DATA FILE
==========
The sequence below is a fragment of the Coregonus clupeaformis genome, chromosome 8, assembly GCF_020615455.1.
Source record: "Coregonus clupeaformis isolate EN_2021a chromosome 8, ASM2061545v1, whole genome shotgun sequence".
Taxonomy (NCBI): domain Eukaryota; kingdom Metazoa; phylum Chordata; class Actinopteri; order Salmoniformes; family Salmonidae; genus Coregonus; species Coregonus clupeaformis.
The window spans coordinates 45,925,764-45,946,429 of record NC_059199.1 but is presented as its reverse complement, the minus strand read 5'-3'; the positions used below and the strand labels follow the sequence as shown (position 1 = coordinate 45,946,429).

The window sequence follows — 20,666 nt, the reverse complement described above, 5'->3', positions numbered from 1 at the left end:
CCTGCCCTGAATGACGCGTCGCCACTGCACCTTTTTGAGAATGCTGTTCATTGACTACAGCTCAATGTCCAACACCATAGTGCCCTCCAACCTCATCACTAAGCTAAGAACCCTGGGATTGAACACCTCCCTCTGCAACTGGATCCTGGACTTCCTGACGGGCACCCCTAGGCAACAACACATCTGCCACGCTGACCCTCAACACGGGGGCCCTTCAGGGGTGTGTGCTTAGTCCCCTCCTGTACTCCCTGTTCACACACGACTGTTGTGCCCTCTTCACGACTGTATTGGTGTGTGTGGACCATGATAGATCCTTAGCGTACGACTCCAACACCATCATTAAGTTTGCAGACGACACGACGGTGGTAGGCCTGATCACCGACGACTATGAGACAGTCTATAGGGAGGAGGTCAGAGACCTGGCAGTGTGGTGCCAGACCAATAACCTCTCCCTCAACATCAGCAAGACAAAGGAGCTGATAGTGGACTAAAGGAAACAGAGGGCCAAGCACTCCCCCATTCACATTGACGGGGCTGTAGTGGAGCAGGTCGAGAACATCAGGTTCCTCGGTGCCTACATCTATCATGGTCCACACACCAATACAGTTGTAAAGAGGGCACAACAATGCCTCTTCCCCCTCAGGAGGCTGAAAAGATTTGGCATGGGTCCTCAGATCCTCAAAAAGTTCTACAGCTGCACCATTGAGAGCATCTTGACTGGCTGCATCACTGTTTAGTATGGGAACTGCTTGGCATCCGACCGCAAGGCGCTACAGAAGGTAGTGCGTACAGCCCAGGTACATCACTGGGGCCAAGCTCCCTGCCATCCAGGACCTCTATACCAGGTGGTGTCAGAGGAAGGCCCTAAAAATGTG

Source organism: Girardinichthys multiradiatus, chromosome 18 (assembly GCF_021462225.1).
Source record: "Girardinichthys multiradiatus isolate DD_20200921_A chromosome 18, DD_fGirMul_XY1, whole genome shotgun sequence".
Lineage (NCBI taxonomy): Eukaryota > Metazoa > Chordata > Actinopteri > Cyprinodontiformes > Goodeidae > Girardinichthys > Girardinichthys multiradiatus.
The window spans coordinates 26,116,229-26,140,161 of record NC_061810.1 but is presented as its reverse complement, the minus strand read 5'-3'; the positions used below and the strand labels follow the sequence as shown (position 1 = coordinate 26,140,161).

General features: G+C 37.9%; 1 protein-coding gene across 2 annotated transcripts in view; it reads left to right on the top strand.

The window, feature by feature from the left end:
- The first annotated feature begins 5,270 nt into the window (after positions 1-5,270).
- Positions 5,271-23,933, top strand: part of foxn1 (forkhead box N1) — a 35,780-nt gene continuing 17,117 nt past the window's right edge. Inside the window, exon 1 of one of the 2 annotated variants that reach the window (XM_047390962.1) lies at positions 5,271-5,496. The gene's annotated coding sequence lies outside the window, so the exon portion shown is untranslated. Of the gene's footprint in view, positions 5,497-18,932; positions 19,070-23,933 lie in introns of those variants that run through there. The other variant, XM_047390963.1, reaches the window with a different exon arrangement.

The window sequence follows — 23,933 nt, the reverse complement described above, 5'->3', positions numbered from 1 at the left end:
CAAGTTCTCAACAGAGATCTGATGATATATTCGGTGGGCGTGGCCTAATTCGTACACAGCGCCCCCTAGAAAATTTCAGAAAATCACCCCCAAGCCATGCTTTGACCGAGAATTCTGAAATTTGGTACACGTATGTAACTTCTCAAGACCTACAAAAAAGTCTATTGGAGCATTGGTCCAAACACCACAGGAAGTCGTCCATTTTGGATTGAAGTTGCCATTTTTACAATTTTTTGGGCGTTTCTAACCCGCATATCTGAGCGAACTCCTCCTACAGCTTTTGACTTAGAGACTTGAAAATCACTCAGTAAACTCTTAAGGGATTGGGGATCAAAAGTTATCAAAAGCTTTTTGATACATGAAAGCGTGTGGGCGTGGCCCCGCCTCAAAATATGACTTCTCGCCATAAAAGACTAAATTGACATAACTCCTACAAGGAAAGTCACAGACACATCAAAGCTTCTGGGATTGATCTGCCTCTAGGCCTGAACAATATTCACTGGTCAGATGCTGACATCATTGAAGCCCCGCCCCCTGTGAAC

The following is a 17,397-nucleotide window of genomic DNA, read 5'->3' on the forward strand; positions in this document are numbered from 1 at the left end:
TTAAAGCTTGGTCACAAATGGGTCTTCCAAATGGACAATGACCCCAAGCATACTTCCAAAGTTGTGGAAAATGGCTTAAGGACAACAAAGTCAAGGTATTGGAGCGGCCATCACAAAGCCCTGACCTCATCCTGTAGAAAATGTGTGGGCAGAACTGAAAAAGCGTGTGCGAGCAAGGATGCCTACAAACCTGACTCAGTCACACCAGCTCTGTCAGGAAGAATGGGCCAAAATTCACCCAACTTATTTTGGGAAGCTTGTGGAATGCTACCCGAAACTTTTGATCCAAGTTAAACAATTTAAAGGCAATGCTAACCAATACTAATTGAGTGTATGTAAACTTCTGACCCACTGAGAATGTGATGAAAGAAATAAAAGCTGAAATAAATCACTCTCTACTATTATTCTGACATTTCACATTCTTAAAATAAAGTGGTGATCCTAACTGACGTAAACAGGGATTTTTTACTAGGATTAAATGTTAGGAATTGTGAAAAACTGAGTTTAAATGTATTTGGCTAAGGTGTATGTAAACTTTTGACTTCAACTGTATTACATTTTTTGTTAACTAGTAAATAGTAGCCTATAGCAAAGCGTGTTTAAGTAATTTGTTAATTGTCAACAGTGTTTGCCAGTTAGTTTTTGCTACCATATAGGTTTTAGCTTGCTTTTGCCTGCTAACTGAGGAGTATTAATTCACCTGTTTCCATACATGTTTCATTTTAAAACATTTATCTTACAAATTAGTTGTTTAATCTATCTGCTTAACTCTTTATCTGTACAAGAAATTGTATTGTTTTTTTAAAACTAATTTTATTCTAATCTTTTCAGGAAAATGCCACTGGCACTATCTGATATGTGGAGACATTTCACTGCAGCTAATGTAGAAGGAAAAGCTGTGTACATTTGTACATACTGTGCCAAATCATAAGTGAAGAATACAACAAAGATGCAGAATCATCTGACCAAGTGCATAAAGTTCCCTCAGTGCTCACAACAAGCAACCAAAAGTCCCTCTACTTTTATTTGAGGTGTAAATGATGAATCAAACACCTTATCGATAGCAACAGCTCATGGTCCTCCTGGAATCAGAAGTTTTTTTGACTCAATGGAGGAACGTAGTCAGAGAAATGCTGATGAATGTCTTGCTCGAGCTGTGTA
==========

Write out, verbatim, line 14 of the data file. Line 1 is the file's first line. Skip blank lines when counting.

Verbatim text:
- Positions 5,271-23,933, top strand: part of foxn1 (forkhead box N1) — a 35,780-nt gene continuing 17,117 nt past the window's right edge. Inside the window, exon 1 of one of the 2 annotated variants that reach the window (XM_047390962.1) lies at positions 5,271-5,496. The gene's annotated coding sequence lies outside the window, so the exon portion shown is untranslated. Of the gene's footprint in view, positions 5,497-18,932; positions 19,070-23,933 lie in introns of those variants that run through there. The other variant, XM_047390963.1, reaches the window with a different exon arrangement.